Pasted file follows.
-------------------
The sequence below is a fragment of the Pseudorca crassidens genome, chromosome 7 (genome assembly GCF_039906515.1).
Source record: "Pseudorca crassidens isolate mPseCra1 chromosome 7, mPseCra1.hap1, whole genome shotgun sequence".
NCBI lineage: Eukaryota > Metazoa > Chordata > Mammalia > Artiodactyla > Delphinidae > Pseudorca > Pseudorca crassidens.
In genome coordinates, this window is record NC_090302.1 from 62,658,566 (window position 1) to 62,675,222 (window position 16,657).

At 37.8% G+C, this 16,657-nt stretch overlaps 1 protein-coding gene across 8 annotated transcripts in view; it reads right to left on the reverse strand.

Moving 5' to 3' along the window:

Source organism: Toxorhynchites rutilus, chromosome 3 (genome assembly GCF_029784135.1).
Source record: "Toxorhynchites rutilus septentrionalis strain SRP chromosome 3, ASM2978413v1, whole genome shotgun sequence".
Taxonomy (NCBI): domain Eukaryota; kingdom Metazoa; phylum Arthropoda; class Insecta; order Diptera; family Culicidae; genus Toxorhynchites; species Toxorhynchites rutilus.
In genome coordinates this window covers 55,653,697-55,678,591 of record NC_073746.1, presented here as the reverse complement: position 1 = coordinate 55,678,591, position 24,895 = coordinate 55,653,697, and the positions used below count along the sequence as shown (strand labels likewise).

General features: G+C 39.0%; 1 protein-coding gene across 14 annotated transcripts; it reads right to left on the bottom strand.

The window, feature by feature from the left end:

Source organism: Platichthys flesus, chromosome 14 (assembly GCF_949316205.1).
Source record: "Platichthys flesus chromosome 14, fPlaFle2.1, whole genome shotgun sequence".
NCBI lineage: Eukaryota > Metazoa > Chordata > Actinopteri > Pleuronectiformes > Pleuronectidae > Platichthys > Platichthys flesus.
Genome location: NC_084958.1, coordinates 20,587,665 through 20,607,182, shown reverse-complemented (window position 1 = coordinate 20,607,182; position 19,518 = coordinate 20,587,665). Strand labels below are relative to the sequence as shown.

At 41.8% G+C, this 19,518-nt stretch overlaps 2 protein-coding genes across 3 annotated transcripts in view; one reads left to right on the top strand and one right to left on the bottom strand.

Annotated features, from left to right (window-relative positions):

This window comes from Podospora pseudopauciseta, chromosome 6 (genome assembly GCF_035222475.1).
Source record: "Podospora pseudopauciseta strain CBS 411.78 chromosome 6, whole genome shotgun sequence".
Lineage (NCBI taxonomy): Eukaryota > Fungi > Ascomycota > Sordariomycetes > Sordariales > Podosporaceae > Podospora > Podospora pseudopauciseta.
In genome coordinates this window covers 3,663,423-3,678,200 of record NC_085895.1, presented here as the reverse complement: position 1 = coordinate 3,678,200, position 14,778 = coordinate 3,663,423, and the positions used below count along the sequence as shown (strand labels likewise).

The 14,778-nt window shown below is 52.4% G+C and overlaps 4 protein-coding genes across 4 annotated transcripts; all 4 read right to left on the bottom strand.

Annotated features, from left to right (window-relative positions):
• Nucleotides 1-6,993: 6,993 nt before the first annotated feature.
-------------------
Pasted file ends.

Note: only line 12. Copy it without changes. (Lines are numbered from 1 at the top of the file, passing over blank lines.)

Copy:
The window, feature by feature from the left end: